I'm using python 2.7/setuptools 3.6 to build an egg of my code (checked into perforce) using my setup.py. This egg gets installed into a virtualenv.
On osx/darwin this works fine.
On windows, the bdist creates scripts and data whose permissions are read-only (attrib+r), and they cannot overwrite themselves in a subsequent build of that egg. Similarly, >re-installing a new egg using virtualenv fails because the installed egg's scripts and data are not writable.
I thought it might be that when checked out from perforce, the permissions stayed read-only during the build of the egg, so I set all the files in my module to be read-write before building. Even when the original source files' permissions are all set to read-write, the generated bdist egg script/data content end up becoming read-only.
Yes, the default copy_file implementation from distutils keeps attributes on copy (preserve_mode parameter is non zero). In our setup.py we monkey patch the copy_file to get around this situation
Couple of questions.
- Since it works fine on osx, it seems like a bug in the windows implementation of setuptools. Is this known behavior, is there a reason for setting this on scripts/data on windows?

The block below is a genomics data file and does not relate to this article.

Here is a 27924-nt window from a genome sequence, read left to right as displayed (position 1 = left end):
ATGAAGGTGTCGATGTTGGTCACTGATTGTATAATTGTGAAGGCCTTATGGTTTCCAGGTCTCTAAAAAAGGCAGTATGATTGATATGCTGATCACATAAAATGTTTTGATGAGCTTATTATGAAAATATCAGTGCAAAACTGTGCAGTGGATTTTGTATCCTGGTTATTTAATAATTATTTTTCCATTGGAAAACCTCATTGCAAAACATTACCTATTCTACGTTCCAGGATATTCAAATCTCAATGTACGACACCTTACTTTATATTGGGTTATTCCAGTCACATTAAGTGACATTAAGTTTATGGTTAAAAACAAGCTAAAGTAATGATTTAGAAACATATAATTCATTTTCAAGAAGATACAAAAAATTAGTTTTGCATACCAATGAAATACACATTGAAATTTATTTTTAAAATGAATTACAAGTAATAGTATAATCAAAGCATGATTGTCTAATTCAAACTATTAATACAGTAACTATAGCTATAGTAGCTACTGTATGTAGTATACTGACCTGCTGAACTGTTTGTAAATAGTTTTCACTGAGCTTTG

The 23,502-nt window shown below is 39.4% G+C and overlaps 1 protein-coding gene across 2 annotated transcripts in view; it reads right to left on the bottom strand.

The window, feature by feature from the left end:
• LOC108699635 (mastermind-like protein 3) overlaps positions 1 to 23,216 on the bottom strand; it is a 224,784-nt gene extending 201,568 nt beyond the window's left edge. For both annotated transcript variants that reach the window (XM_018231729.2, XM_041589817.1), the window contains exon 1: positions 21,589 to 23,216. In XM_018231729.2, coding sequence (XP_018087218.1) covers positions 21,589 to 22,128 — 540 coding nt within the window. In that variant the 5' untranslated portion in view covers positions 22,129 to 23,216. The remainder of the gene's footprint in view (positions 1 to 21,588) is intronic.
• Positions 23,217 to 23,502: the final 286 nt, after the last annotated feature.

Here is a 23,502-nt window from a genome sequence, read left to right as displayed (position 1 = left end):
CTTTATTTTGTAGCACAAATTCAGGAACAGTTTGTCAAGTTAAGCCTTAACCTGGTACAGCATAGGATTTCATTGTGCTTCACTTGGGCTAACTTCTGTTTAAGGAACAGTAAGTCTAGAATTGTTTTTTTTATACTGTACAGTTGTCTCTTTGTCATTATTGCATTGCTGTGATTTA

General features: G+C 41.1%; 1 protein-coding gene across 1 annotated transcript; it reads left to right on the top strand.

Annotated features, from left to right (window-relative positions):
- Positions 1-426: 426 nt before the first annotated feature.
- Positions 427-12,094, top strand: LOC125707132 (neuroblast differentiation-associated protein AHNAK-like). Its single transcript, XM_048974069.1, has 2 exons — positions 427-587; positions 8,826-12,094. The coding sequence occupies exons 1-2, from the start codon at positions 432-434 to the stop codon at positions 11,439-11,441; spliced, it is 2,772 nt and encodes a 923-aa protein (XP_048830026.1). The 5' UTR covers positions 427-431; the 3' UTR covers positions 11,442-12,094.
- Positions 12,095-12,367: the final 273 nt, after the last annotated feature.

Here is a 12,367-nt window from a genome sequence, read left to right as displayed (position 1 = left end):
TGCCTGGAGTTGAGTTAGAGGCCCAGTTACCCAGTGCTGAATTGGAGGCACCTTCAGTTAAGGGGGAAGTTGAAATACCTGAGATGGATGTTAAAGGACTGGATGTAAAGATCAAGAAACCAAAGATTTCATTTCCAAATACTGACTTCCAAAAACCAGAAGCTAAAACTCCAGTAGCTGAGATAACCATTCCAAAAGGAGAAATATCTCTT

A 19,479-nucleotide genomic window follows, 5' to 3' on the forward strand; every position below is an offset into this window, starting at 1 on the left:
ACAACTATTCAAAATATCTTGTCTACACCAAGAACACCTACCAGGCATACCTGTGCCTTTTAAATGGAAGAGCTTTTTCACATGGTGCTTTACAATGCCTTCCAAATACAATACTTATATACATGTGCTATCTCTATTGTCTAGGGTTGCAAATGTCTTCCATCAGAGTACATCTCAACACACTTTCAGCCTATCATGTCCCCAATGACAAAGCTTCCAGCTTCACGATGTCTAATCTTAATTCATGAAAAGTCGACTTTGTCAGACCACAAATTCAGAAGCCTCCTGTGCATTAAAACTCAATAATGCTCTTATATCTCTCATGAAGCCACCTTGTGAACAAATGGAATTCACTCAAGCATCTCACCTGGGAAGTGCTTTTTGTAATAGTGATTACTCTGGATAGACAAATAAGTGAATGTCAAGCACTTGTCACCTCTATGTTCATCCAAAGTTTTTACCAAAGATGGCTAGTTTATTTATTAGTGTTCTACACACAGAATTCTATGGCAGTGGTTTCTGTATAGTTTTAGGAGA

This is not a setuptools problem, but a (probably wrong) choice of defaults in distutils
- Is there a hook in the bdist egg build process I can use to set the attributes of the files correctly when the bdist egg is made? How/where should I define this in my setup.py?
In your setup.py, use a monkey patch like the one below:
#monkey-patch the copy_file function beacause it has the wrong default value for preserve_mode from distutils.file_util import copy_file as old_copy_file def non_preserve_copy_file(src, dst, preserve_mode=0, preserve_times=1, update=0, link=None, verbose=1, dry_run=0): return old_copy_file(src, dst, preserve_mode=0, preserve_times=preserve_times, update=update, link=link, verbose=verbose, dry_run=dry_run)
distutils.file_util.__dict__['copy_file'] = non_preserve_copy_file #end monkey patching